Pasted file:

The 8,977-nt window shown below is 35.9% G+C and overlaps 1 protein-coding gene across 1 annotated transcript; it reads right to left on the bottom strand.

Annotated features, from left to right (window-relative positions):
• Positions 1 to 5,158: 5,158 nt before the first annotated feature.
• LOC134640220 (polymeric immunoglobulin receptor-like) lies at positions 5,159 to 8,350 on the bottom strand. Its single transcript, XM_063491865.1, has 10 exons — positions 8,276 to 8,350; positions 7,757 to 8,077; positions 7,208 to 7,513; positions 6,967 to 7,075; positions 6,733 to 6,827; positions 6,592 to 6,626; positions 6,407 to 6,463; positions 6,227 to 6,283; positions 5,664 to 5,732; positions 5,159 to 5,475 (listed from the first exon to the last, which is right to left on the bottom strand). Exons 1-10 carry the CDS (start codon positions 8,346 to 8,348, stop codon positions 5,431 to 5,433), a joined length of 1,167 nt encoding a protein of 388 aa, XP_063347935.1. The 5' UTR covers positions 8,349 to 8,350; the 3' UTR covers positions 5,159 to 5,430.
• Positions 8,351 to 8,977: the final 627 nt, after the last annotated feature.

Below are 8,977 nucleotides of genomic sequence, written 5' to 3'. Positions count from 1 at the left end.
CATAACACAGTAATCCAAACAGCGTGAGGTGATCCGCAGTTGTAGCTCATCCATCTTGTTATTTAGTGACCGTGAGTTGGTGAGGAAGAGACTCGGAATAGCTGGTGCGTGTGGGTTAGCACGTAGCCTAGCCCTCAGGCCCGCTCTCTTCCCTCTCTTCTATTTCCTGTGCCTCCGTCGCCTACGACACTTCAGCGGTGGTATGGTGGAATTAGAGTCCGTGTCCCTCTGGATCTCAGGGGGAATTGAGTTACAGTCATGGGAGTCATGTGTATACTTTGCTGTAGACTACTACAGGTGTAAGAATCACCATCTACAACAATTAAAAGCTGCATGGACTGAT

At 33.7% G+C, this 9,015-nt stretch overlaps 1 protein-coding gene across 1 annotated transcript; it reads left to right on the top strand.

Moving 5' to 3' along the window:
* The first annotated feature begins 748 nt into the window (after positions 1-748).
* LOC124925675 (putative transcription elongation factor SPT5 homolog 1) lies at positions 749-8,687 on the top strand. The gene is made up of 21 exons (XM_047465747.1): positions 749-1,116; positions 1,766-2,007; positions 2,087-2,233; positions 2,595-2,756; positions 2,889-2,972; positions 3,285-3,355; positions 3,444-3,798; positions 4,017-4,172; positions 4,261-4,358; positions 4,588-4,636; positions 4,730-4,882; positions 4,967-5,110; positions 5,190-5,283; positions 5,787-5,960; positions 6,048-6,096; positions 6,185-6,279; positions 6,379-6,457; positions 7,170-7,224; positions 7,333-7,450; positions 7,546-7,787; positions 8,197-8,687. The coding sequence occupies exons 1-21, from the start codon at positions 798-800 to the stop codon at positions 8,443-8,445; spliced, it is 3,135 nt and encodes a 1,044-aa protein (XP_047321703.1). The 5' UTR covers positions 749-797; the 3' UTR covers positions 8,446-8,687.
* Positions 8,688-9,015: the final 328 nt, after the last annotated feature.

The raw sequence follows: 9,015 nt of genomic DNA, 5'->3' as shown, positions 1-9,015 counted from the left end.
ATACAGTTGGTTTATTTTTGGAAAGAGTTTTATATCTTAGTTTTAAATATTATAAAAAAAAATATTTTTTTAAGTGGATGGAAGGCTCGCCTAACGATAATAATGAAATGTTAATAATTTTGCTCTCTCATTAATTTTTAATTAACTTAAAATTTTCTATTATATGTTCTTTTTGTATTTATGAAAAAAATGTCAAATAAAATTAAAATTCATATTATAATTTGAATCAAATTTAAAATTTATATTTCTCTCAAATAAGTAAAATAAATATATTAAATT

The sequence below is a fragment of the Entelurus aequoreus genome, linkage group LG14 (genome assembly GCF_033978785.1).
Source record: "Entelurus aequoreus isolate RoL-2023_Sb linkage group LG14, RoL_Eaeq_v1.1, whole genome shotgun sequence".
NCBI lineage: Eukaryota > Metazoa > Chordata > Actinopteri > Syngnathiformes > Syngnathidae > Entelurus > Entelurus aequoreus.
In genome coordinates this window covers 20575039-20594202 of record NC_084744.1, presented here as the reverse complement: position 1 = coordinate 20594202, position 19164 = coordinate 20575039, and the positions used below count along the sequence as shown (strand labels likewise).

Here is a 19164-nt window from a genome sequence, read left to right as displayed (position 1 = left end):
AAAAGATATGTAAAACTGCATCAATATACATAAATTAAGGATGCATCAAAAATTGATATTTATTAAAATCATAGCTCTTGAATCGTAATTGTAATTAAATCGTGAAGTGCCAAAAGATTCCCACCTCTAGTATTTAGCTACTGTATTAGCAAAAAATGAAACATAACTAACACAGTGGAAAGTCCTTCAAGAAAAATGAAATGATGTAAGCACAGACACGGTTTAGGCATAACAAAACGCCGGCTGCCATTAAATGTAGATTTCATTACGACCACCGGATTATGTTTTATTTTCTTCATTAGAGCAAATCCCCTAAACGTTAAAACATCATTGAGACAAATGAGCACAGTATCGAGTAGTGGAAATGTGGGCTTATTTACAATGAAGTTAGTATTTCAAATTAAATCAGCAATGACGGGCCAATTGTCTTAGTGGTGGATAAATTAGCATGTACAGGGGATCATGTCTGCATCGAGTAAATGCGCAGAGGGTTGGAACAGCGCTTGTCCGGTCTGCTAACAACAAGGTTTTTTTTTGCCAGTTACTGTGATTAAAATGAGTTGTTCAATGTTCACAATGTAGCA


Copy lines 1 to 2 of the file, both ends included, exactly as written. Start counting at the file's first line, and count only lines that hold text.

The 8,977-nt window shown below is 35.9% G+C and overlaps 1 protein-coding gene across 1 annotated transcript; it reads right to left on the bottom strand.

Annotated features, from left to right (window-relative positions):